We enlisted at Story City, Iowa, the 12th of August, 1862, and left from Nevada, Iowa the 13th of September the same year. [View a copy of the enlistment paper]

On the last day of our stay in Nevada, we were feasted and banqueted in regular wedding fashion. At the tables, the soldiers, marching to the strains of music, were seated first, and directly afterwards those nearest of kin. But there was too much sorrow and weeping at the thought of parting that our appetites were small. Mother could not swallow a morsel. I gave her an apple to take home. Personally, I did not feel the pain of parting to be unbearable.

From Nevada we were taken in three wagons holding about 12 men each to Clemens Grove, where lived the father of H.F. Ferguson. The old man invited us to his home for dinner. He had butchered a hog which was fat and luscious to a degree. After having gorged ourselves on delectable swine flesh, we thought of our host and asked him to state his price. He refused to consider it, but expressed a desire that we, each of us, make a couple of rebels bite the dust. Mr. Ferguson had a son in the 2nd Iowa Cavalry, Co. B, and another in the 2nd Iowa Infantry, who died at Shiloh, (also called Fort Danielson) in the spring of 1862. [Editor’s note]

From Clemens Grove we went to Albion, where we were quartered Saturday night. On Sunday we were again feasted to our heart’s content. Great big tables were set up in the open, and the women served chicken and all kinds of good things. We spent Saturday night at Grundy City, Grundy County, where we were pieced out among private families. From Grundy City we were taken to Waterloo, where we were treated to plenty of apples, though in a rather unique fashion. The apples were thrown about everywhere, on the ground and elsewhere, and we hopped around picking them up as best we could. Our next halt was Dubuque, which we reached by train.

When we came to Dubuque, we immediately sought for some good things to eat, but though we had taken time by the forelock, the people of the city, or whoever it was, got ahead of us and brought us the hind-quarters of several oxen which we were invited to make away with at our pleasure. We were supposed to prepare food ourselves in camp-kettles, but none of us knew how. However, we had to learn, or starve.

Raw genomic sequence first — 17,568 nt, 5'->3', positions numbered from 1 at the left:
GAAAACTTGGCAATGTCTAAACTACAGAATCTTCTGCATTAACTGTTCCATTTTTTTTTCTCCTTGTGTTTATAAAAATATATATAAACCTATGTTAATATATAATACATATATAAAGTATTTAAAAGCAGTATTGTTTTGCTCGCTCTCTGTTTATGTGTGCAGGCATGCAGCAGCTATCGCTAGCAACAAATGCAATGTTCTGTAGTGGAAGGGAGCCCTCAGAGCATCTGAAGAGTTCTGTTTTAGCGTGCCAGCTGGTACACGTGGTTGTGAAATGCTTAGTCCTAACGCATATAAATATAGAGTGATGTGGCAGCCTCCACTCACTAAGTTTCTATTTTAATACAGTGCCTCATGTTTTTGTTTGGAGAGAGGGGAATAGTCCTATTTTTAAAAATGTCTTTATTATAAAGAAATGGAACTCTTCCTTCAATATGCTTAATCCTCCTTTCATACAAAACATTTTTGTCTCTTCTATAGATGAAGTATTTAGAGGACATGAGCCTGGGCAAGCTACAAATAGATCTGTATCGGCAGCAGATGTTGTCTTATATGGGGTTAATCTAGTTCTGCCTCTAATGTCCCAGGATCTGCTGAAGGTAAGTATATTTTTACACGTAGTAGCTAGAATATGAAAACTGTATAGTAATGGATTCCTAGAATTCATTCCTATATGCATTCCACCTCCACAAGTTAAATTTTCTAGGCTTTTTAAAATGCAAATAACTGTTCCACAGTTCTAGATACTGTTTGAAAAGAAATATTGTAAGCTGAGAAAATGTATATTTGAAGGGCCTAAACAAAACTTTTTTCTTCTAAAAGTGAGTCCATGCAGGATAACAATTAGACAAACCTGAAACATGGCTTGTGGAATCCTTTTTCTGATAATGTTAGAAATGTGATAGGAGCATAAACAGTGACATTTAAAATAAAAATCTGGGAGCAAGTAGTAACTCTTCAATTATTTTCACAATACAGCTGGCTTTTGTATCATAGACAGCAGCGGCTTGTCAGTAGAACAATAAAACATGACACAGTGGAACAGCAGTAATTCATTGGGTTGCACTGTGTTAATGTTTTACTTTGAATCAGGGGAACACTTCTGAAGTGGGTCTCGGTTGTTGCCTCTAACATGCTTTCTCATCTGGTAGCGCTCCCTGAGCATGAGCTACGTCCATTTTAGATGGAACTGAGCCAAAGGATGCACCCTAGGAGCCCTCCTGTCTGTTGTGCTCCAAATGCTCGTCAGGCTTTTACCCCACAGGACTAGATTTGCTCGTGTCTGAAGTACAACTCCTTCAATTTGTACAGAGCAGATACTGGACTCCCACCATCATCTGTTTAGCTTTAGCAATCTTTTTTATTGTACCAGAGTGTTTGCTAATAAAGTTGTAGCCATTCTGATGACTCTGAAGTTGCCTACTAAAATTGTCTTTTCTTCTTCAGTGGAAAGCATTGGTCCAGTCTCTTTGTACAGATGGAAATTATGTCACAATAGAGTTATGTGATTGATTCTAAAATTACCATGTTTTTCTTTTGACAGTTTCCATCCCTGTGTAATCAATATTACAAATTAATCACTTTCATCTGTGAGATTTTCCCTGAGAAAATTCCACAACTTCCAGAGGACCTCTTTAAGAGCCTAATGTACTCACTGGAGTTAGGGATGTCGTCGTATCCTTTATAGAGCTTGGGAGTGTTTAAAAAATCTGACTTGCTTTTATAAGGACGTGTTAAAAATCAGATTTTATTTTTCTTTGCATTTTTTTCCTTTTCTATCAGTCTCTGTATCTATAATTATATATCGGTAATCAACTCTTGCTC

We were sworn into service the 6th of October, the same year, and started for St. Louis a week later. Arrived there, we marched in a northwesterly direction through the city. We finally came to a timber where we halted on the south side, and where there were houses and tables (Jefferson Barracks). Here we were well entertained for a week.

From this place Companies A, D, F, and G were taken to Cape Girardieu, Missouri. I never visited the place, which was located beyond some rugged hills and dells through which I saw soldiers go when departing. The rest of us in the regiment, Companies B, C, E, I, H, and K went with our captain, Colonel Scott, went to New Madrid, Missouri., and stayed there until Sunday between Christmas and New Year’s. But, before we left New Madrid, our captain received orders from General Asport to destroy the ammunition magazines there, and sink all cannon balls that we could not carry, for here the rebels were expected to appear. We lay around in boats on the Mississippi and witnessed the explosion which was terrific. Later Colonel Scott was tried by the war authorities for having "obeyed wrong orders" and uselessly destroyed war material, but being a good lawyer, he cleared himself and was exonerated.

We stayed at Fort Pillow, Tennessee, until June. The place was most uninviting. We had to shovel snow off the ground to prepare a place to sleep. Later we built houses there and lived comparatively well. Not far from our camp was an evil nest, where a guerrilla captain by the name of Kussman, a German, delighted in shooting down as many Union soldiers as he could safely get a bead on. However, one morning when he wasn’t looking, Captain Moorse, of the 2nd Illinois Cavalry, nabbed him, placed him in chains, and sent him to Columbus, Tennessee.

One day, while we were yet at Fort Pillow, we received a rather funnily expressed message from the rebels. Colonel Wolfe, of the 52nd Infantry, took charge of the letter in which was expressed a very strong desire to possess the place we were occupying, in fact they were bound to have it, etc. The colonel turned the letter over and exploded into unprintable speech, and finally wound up by writing: "Come any time. I have plenty of boys to fight you, and they are of the best kind." We felt certain that they would come upon us in the night. We waited while the dogs howled and the lightning played back and forth on the heavens, and at three o’clock all fires were extinguished, but no rebs came then, nor at dawn, when we thought surely they would have hurled themselves at us.

From Fort Pillow we were transported to Columbus, Kentucky, where we remained until September, 1863. It was here that Mr. Eliasson took sick and was the first among the Norwegians to pass away.
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